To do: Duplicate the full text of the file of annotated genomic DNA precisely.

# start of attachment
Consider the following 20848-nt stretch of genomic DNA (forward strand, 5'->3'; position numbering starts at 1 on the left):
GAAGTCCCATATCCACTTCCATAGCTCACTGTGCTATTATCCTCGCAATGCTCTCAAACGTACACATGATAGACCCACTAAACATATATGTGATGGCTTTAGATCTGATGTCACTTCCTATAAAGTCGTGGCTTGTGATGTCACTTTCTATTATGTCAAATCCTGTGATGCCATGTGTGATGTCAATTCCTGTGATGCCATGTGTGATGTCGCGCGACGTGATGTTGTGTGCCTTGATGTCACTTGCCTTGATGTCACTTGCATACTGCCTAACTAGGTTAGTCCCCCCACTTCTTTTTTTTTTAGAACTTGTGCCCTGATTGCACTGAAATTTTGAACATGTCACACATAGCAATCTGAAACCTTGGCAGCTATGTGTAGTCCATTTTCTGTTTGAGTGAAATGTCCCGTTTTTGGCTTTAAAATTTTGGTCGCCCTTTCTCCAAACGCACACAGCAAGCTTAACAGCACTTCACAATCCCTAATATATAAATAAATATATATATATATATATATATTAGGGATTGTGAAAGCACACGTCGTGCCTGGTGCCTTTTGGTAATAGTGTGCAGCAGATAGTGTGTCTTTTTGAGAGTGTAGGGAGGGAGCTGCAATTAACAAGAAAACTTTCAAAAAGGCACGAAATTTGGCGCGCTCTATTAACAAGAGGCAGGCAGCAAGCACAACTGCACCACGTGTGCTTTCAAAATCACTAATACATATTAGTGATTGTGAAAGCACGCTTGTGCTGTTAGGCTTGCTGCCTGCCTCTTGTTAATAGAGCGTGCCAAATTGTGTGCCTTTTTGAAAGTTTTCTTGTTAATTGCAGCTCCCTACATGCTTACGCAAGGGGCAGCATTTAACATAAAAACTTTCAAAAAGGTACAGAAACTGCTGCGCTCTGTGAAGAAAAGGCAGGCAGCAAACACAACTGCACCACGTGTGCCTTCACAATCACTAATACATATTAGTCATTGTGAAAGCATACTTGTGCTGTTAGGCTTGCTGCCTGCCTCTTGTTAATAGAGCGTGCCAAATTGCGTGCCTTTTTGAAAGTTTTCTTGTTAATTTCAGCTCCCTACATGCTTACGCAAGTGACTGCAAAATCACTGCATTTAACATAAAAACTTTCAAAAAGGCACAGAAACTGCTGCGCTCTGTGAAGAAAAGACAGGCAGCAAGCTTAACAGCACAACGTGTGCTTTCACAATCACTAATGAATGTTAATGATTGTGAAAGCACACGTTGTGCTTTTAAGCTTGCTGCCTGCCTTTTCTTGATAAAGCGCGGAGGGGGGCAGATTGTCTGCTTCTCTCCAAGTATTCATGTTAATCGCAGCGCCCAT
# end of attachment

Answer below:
Consider the following 20848-nt stretch of genomic DNA (forward strand, 5'->3'; position numbering starts at 1 on the left):
GAAGTCCCATATCCACTTCCATAGCTCACTGTGCTATTATCCTCGCAATGCTCTCAAACGTACACATGATAGACCCACTAAACATATATGTGATGGCTTTAGATCTGATGTCACTTCCTATAAAGTCGTGGCTTGTGATGTCACTTTCTATTATGTCAAATCCTGTGATGCCATGTGTGATGTCAATTCCTGTGATGCCATGTGTGATGTCGCGCGACGTGATGTTGTGTGCCTTGATGTCACTTGCCTTGATGTCACTTGCATACTGCCTAACTAGGTTAGTCCCCCCACTTCTTTTTTTTTTAGAACTTGTGCCCTGATTGCACTGAAATTTTGAACATGTCACACATAGCAATCTGAAACCTTGGCAGCTATGTGTAGTCCATTTTCTGTTTGAGTGAAATGTCCCGTTTTTGGCTTTAAAATTTTGGTCGCCCTTTCTCCAAACGCACACAGCAAGCTTAACAGCACTTCACAATCCCTAATATATAAATAAATATATATATATATATATATATTAGGGATTGTGAAAGCACACGTCGTGCCTGGTGCCTTTTGGTAATAGTGTGCAGCAGATAGTGTGTCTTTTTGAGAGTGTAGGGAGGGAGCTGCAATTAACAAGAAAACTTTCAAAAAGGCACGAAATTTGGCGCGCTCTATTAACAAGAGGCAGGCAGCAAGCACAACTGCACCACGTGTGCTTTCAAAATCACTAATACATATTAGTGATTGTGAAAGCACGCTTGTGCTGTTAGGCTTGCTGCCTGCCTCTTGTTAATAGAGCGTGCCAAATTGTGTGCCTTTTTGAAAGTTTTCTTGTTAATTGCAGCTCCCTACATGCTTACGCAAGGGGCAGCATTTAACATAAAAACTTTCAAAAAGGTACAGAAACTGCTGCGCTCTGTGAAGAAAAGGCAGGCAGCAAACACAACTGCACCACGTGTGCCTTCACAATCACTAATACATATTAGTCATTGTGAAAGCATACTTGTGCTGTTAGGCTTGCTGCCTGCCTCTTGTTAATAGAGCGTGCCAAATTGCGTGCCTTTTTGAAAGTTTTCTTGTTAATTTCAGCTCCCTACATGCTTACGCAAGTGACTGCAAAATCACTGCATTTAACATAAAAACTTTCAAAAAGGCACAGAAACTGCTGCGCTCTGTGAAGAAAAGACAGGCAGCAAGCTTAACAGCACAACGTGTGCTTTCACAATCACTAATGAATGTTAATGATTGTGAAAGCACACGTTGTGCTTTTAAGCTTGCTGCCTGCCTTTTCTTGATAAAGCGCGGAGGGGGGCAGATTGTCTGCTTCTCTCCAAGTATTCATGTTAATCGCAGCGCCCAT